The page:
Yet, even if Poole did return to Michigan for his junior year, there’s no guarantee his draft stock would greatly improve. Teammate Charles Matthews was projected to be a late second-round pick last year before he opted to come back, and he’s predicted to be selected in the same range this year.
Poole also noted earlier this month he wished he would've had the ball in his hands more and would've been put in more ball-screen situations to showcase his game. But with ball-dominant guard Zavier Simpson returning, there might not be as many opportunities for that next season as Poole would've liked.
“Any time you enter the draft you're taking a risk. I went lower than I thought I was going to go,” said Rose, who was the No. 13 overall pick in the 1994 draft. “I was sitting there like Randy Moss at the draft. I was wondering who a couple of guys were who went in front of me, too.
“(Teams) can tell you, 'Hey, we're going to take you 25th,’ and then they don’t take you at all. They can say you're a late second-rounder and then the Spurs come and draft you at No. 26 and everybody is like, 'That's a Spurs-type pick.' It's an inexact science.”
If Poole becomes a late second-round pick or even goes undrafted, Rose said that won’t slap a label on Poole that will diminish his value and be hard to shed.
Rose pointed to several players on the San Antonio Spurs as examples. Former Michigan State standout Bryn Forbes has become a full-time starter in his third year with the Spurs after going undrafted in 2016. Patty Mills has played in 605 career games over 10 NBA seasons after being the No. 55 overall pick in the 2009 draft. Second-year guard Derrick White dropped 36 points on the Nuggets in the first round of the playoffs and “nobody knew who he was out of Colorado.”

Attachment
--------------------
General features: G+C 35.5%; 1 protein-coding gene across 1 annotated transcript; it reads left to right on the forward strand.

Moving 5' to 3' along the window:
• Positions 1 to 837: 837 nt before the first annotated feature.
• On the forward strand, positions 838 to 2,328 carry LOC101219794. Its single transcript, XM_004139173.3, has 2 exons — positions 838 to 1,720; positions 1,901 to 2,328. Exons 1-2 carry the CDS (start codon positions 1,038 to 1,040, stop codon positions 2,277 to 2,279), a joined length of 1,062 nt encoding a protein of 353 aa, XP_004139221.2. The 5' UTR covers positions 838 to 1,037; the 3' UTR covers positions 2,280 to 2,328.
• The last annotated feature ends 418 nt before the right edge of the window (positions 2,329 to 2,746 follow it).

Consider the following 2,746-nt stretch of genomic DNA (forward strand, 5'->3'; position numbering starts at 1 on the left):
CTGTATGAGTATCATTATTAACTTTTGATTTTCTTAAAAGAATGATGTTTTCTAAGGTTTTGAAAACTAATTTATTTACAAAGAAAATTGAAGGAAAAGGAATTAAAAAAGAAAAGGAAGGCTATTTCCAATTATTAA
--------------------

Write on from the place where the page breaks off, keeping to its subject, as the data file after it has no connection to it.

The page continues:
"Because here's what happens when they throw the ball up — you've got to play. It doesn't matter if you were the third pick or didn't get drafted,” Rose said. “You can go No. 10 and be out of the league in two or three years, too.
“Like any profession, it comes down to how you perform."
Poole has a skill set that translates to the NBA, with his ability to create off the dribble, get his own shot and knock down catch-and-shoot 3-pointers. He ranked second on Michigan in scoring at 12.8 points per game and shot 36.9 percent from beyond the arc in his first season as a full-time starter.
For Poole to stick in a league of positionless basketball, Rose said the key for him is to keep expanding his ball-handling, passing and shooting skills and prove he can defend multiple positions in a multitude of scenarios.
Only time will tell whether Poole can — and whether his gamble pays off.
“If you decide not only am I going (into the draft), but I'm going to go all the way and I'm going to get an agent and do all of that,” Rose said, “we've got to let the journey determine whether it was ultimately a good basketball decision or not.”